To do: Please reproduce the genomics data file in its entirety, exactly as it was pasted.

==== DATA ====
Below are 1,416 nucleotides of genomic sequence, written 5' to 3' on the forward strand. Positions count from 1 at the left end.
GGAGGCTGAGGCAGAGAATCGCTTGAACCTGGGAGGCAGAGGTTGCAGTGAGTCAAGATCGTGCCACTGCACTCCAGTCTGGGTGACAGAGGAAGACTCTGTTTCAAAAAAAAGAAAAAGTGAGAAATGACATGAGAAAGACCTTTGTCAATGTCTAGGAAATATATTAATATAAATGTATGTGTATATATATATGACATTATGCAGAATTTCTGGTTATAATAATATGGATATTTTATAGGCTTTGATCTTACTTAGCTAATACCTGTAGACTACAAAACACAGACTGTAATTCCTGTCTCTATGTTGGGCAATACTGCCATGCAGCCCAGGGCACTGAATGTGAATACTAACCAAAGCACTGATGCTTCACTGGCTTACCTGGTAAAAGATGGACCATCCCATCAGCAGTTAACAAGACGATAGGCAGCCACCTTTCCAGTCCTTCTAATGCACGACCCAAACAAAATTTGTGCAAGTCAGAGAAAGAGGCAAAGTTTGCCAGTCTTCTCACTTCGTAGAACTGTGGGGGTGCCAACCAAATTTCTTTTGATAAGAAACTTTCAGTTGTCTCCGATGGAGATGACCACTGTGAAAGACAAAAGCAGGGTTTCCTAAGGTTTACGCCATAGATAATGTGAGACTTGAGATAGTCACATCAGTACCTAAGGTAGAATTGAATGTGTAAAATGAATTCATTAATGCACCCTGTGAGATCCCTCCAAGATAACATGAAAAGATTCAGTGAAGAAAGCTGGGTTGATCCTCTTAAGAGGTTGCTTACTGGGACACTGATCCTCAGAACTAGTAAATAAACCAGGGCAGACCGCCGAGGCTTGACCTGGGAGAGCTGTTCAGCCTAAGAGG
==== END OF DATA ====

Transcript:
Below are 1,416 nucleotides of genomic sequence, written 5' to 3' on the forward strand. Positions count from 1 at the left end.
GGAGGCTGAGGCAGAGAATCGCTTGAACCTGGGAGGCAGAGGTTGCAGTGAGTCAAGATCGTGCCACTGCACTCCAGTCTGGGTGACAGAGGAAGACTCTGTTTCAAAAAAAAGAAAAAGTGAGAAATGACATGAGAAAGACCTTTGTCAATGTCTAGGAAATATATTAATATAAATGTATGTGTATATATATATGACATTATGCAGAATTTCTGGTTATAATAATATGGATATTTTATAGGCTTTGATCTTACTTAGCTAATACCTGTAGACTACAAAACACAGACTGTAATTCCTGTCTCTATGTTGGGCAATACTGCCATGCAGCCCAGGGCACTGAATGTGAATACTAACCAAAGCACTGATGCTTCACTGGCTTACCTGGTAAAAGATGGACCATCCCATCAGCAGTTAACAAGACGATAGGCAGCCACCTTTCCAGTCCTTCTAATGCACGACCCAAACAAAATTTGTGCAAGTCAGAGAAAGAGGCAAAGTTTGCCAGTCTTCTCACTTCGTAGAACTGTGGGGGTGCCAACCAAATTTCTTTTGATAAGAAACTTTCAGTTGTCTCCGATGGAGATGACCACTGTGAAAGACAAAAGCAGGGTTTCCTAAGGTTTACGCCATAGATAATGTGAGACTTGAGATAGTCACATCAGTACCTAAGGTAGAATTGAATGTGTAAAATGAATTCATTAATGCACCCTGTGAGATCCCTCCAAGATAACATGAAAAGATTCAGTGAAGAAAGCTGGGTTGATCCTCTTAAGAGGTTGCTTACTGGGACACTGATCCTCAGAACTAGTAAATAAACCAGGGCAGACCGCCGAGGCTTGACCTGGGAGAGCTGTTCAGCCTAAGAGG